Android Apps on Windows, Again (Premium)

Microsoft is reportedly looking at allowing Android apps to run natively on Windows again. But this may be a solution in search of a problem. After all, the availability of apps on Windows is already so strong that Microsoft is having trouble moving its user base to more modern platforms. And, more to the point, the availability of mobile apps on Chrome OS and macOS hasn’t exactly moved the needle on those rival desktop platforms.

So, what’s the point?

Looked at holistically, one might argue that the ability to run Android apps on Windows fits neatly into Satya Nadella’s pledge to meet Microsoft’s customers where they are and to stop pushing them towards the software giant’s own platforms when that doesn’t make sense for them. The days of “Windows only” and “Windows first” are, after all, well behind us, having failed to propel Microsoft’s desktop platform into the 21st century. Today, Windows is more about choice than it is about locking users into a particular ecosystem.

I guess I buy into that logic, and while it’s tragic that the Windows organization of 2015-2016 was unable to make this leap when it might have really mattered---you may recall that Terry Myerson killed off Project Astoria, Microsoft’s previous effort to bring Android apps to Windows because it worked “too well”---at least it’s happening now. Reportedly.

But I still wonder about the endgame here. While most Windows users will never understand, or even need to understand, the differences between the various types of apps that run on this platform today, I think it’s fair to say that only one of them---web apps---has made much of a difference. That is, most Windows users today split their time between native (and old-school) Win32 applications and web apps. And most of those users simply run web apps inside the browser---by far the most popular application type in Windows---and don’t even think of them as apps, regardless of their capabilities. They’re just regarded as web pages.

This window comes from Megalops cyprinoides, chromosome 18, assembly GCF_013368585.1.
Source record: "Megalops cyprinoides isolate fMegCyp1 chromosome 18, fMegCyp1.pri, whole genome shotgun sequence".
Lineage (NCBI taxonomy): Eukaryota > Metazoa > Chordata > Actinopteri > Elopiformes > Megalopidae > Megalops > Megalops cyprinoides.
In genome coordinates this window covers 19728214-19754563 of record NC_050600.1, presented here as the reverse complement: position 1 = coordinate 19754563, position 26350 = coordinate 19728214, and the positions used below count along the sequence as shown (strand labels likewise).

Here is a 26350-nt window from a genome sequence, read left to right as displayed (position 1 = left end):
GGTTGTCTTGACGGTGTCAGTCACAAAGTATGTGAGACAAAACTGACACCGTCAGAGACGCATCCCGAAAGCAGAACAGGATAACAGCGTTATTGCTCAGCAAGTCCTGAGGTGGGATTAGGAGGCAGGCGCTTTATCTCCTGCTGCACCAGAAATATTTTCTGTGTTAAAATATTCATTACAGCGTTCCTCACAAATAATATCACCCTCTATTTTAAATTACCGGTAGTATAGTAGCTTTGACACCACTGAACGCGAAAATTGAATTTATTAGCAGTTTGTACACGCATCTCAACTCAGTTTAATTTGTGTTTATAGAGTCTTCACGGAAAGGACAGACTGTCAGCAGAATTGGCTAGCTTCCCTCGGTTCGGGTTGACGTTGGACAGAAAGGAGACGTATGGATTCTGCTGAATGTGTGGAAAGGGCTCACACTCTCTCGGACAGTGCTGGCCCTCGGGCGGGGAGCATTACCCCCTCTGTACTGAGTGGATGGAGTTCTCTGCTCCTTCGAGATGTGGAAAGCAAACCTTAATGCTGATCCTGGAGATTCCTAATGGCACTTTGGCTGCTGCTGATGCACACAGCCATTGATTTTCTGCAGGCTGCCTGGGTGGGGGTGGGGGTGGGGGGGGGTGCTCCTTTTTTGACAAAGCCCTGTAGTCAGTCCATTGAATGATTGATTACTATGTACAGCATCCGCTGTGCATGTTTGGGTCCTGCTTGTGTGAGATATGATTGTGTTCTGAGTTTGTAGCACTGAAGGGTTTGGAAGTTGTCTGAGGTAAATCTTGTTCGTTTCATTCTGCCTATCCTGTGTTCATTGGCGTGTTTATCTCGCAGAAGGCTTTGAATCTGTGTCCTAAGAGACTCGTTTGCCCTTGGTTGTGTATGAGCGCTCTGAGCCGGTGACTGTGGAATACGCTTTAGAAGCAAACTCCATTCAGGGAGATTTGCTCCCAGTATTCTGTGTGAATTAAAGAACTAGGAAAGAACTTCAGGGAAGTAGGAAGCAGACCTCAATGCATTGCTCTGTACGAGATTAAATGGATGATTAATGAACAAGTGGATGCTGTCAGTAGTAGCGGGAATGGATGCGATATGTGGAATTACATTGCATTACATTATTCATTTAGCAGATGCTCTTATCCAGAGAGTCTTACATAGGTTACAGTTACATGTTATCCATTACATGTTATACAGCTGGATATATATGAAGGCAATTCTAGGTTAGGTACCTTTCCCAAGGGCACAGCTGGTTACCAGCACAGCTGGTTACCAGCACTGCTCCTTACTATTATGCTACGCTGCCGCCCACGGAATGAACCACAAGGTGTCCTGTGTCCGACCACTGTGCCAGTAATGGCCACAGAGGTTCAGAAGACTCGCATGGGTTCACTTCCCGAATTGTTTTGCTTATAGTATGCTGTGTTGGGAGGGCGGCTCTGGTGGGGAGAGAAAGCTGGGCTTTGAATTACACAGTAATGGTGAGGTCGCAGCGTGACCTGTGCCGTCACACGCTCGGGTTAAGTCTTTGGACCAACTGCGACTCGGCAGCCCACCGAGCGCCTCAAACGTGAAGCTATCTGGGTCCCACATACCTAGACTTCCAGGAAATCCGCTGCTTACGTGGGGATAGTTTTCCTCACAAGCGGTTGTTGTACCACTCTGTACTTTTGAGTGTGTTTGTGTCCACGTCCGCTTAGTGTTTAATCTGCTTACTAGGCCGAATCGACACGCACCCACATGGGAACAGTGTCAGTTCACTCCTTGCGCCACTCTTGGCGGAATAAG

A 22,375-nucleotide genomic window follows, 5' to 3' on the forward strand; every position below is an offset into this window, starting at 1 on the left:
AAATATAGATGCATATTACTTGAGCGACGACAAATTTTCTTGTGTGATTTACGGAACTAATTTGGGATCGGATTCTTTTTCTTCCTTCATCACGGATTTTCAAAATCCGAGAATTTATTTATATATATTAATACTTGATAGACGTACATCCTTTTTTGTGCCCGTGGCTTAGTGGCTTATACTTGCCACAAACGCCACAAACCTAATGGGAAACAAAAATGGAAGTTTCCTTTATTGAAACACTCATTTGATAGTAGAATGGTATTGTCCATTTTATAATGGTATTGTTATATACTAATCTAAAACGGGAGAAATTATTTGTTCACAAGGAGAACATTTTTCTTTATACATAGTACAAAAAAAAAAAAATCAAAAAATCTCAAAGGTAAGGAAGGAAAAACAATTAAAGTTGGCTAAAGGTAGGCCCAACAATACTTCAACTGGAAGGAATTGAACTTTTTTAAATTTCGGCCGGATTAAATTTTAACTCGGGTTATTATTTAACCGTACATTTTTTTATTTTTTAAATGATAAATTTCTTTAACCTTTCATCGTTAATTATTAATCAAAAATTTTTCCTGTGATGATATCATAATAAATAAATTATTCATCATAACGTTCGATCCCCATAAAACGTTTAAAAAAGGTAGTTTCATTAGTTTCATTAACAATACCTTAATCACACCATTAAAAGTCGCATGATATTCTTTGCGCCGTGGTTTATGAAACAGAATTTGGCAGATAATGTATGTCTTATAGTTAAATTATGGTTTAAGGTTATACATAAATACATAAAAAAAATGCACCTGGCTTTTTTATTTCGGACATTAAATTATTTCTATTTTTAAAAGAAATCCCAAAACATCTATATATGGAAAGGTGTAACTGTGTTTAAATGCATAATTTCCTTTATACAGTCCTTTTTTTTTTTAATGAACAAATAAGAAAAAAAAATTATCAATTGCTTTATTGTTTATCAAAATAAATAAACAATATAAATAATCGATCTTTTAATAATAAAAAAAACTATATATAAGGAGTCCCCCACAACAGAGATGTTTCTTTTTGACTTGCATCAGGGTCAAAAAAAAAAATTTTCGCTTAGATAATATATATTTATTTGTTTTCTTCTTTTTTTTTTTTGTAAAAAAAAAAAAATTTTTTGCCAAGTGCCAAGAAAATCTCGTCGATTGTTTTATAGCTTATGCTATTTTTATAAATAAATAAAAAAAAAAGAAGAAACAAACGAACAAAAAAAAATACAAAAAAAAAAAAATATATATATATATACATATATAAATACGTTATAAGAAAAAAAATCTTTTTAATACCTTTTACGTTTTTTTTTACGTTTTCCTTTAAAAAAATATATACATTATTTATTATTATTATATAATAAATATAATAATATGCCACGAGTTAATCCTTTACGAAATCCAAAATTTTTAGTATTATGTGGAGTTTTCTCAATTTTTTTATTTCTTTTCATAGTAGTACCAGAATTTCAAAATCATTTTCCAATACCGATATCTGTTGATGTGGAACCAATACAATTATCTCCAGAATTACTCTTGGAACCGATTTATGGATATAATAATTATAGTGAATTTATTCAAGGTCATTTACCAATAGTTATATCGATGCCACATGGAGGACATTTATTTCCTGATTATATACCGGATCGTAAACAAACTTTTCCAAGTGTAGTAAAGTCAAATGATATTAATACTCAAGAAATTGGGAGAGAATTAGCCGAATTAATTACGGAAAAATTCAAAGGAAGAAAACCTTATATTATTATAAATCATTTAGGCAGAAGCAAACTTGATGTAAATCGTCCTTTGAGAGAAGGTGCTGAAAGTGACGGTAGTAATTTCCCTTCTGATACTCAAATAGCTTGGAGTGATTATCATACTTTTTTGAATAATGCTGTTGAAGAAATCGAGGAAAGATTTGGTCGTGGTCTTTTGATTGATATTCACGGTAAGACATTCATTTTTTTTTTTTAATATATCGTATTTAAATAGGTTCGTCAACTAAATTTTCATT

But they’re not just web pages.

That web apps have matured greatly over the past several years is, I assume, obvious. But it is perhaps less obvious to some that web apps are poised to become the mainstream desktop (and perhaps mobile) app platform, replacing native apps. And having spent a lot of time using the web browser-based Google Stadia game streaming service recently, I’m more positive about this fact than ever before. It’s astonishing how seamless this experience can be.

But that brings me back to my original question. Why even bring Android apps to Windows? After all, web apps do solve a problem---in the case of Windows, where the user base is still stuck on Win32---and they offer a modern way forward. A way that should work equally well no matter which desktop or mobile platform you choose.

So, what’s the point?

We can only speculate. And in digging for an answer that makes sense---is there, for example, some r...

Gain unlimited access to Premium articles.

With technology shaping our everyday lives, how could we not dig deeper?

Thurrott Premium delivers an honest and thorough perspective about the technologies we use and rely on everyday. Discover deeper content as a Premium member.

Tagged with

Share post

Please check our Community Guidelines before commenting

Windows Intelligence In Your Inbox

Sign up for our new free newsletter to get three time-saving tips each Friday

"*" indicates required fields

This field is for validation purposes and should be left unchanged.

Thurrott © 2024 Thurrott LLC